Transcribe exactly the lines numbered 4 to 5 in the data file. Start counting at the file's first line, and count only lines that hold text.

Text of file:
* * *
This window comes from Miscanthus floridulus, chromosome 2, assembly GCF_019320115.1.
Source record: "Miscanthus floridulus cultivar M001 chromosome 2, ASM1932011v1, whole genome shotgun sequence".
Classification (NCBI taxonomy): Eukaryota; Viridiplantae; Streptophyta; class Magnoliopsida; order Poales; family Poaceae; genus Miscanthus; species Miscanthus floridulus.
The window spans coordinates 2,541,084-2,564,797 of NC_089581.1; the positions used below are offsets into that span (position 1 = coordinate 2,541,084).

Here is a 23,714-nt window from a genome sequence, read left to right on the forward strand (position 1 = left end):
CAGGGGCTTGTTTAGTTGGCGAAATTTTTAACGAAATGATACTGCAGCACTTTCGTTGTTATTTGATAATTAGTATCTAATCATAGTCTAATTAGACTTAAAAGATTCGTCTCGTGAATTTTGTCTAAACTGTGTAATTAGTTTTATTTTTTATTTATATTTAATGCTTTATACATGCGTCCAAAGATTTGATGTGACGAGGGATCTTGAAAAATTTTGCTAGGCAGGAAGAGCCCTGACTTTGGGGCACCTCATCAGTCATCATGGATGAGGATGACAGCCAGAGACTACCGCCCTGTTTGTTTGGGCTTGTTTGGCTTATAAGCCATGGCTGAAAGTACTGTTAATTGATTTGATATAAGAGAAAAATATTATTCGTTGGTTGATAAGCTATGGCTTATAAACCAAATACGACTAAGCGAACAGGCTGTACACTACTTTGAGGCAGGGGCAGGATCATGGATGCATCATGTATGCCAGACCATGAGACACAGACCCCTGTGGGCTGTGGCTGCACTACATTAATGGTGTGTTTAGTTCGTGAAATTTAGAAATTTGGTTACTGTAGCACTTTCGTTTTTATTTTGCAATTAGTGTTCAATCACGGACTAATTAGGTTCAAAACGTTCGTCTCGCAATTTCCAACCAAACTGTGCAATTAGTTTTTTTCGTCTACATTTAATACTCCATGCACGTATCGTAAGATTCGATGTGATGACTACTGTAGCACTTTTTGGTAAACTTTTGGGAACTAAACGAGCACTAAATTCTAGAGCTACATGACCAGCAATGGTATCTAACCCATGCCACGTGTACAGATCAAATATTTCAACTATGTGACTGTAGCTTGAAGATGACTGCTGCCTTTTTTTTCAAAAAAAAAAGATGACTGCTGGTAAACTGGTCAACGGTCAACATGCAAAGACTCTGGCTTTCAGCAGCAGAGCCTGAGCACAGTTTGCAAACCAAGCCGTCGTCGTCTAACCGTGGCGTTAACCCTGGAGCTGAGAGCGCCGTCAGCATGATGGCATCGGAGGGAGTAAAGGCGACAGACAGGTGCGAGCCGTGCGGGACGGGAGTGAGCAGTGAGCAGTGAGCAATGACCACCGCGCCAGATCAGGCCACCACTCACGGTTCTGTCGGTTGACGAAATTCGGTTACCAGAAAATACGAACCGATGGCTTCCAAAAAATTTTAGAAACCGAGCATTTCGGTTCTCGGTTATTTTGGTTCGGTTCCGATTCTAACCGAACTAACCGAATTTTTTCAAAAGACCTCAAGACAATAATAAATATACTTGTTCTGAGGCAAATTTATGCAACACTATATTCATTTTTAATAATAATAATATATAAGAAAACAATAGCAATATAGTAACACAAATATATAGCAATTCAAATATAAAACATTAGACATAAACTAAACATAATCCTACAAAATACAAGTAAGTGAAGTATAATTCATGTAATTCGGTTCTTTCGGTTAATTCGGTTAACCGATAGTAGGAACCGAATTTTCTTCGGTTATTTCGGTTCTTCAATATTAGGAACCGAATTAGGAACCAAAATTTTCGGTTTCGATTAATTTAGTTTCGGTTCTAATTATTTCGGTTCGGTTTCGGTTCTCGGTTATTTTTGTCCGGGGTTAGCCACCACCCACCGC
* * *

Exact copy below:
The window spans coordinates 2,541,084-2,564,797 of NC_089581.1; the positions used below are offsets into that span (position 1 = coordinate 2,541,084).

Here is a 23,714-nt window from a genome sequence, read left to right on the forward strand (position 1 = left end):